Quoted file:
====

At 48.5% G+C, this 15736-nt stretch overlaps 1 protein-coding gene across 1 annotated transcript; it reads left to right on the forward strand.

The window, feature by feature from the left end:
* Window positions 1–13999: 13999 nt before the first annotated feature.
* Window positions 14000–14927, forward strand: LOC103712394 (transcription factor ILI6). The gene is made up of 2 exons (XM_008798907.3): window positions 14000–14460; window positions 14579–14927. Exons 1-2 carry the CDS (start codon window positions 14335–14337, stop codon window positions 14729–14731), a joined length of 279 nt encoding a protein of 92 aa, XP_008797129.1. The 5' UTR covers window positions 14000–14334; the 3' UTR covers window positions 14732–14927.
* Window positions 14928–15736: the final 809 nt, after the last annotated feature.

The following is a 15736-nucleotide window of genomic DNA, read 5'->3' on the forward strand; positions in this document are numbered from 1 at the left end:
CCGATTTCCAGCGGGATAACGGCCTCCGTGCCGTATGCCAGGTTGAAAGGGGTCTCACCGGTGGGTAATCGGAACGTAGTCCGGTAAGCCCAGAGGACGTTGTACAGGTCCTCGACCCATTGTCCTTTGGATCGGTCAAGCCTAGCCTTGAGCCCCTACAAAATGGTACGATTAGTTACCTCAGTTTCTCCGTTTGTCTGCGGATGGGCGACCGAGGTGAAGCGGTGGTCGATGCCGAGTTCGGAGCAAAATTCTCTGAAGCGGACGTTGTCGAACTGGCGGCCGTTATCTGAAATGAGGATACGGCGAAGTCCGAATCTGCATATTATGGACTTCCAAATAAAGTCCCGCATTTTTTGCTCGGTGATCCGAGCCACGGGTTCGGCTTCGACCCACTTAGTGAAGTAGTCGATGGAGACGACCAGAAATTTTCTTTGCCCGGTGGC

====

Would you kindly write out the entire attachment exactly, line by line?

At 48.5% G+C, this 15736-nt stretch overlaps 1 protein-coding gene across 1 annotated transcript; it reads left to right on the forward strand.

The window, feature by feature from the left end:
* Window positions 1–13999: 13999 nt before the first annotated feature.
* Window positions 14000–14927, forward strand: LOC103712394 (transcription factor ILI6). The gene is made up of 2 exons (XM_008798907.3): window positions 14000–14460; window positions 14579–14927. Exons 1-2 carry the CDS (start codon window positions 14335–14337, stop codon window positions 14729–14731), a joined length of 279 nt encoding a protein of 92 aa, XP_008797129.1. The 5' UTR covers window positions 14000–14334; the 3' UTR covers window positions 14732–14927.
* Window positions 14928–15736: the final 809 nt, after the last annotated feature.

The following is a 15736-nucleotide window of genomic DNA, read 5'->3' on the forward strand; positions in this document are numbered from 1 at the left end:
CCGATTTCCAGCGGGATAACGGCCTCCGTGCCGTATGCCAGGTTGAAAGGGGTCTCACCGGTGGGTAATCGGAACGTAGTCCGGTAAGCCCAGAGGACGTTGTACAGGTCCTCGACCCATTGTCCTTTGGATCGGTCAAGCCTAGCCTTGAGCCCCTACAAAATGGTACGATTAGTTACCTCAGTTTCTCCGTTTGTCTGCGGATGGGCGACCGAGGTGAAGCGGTGGTCGATGCCGAGTTCGGAGCAAAATTCTCTGAAGCGGACGTTGTCGAACTGGCGGCCGTTATCTGAAATGAGGATACGGCGAAGTCCGAATCTGCATATTATGGACTTCCAAATAAAGTCCCGCATTTTTTGCTCGGTGATCCGAGCCACGGGTTCGGCTTCGACCCACTTAGTGAAGTAGTCGATGGAGACGACCAGAAATTTTCTTTGCCCGGTGGC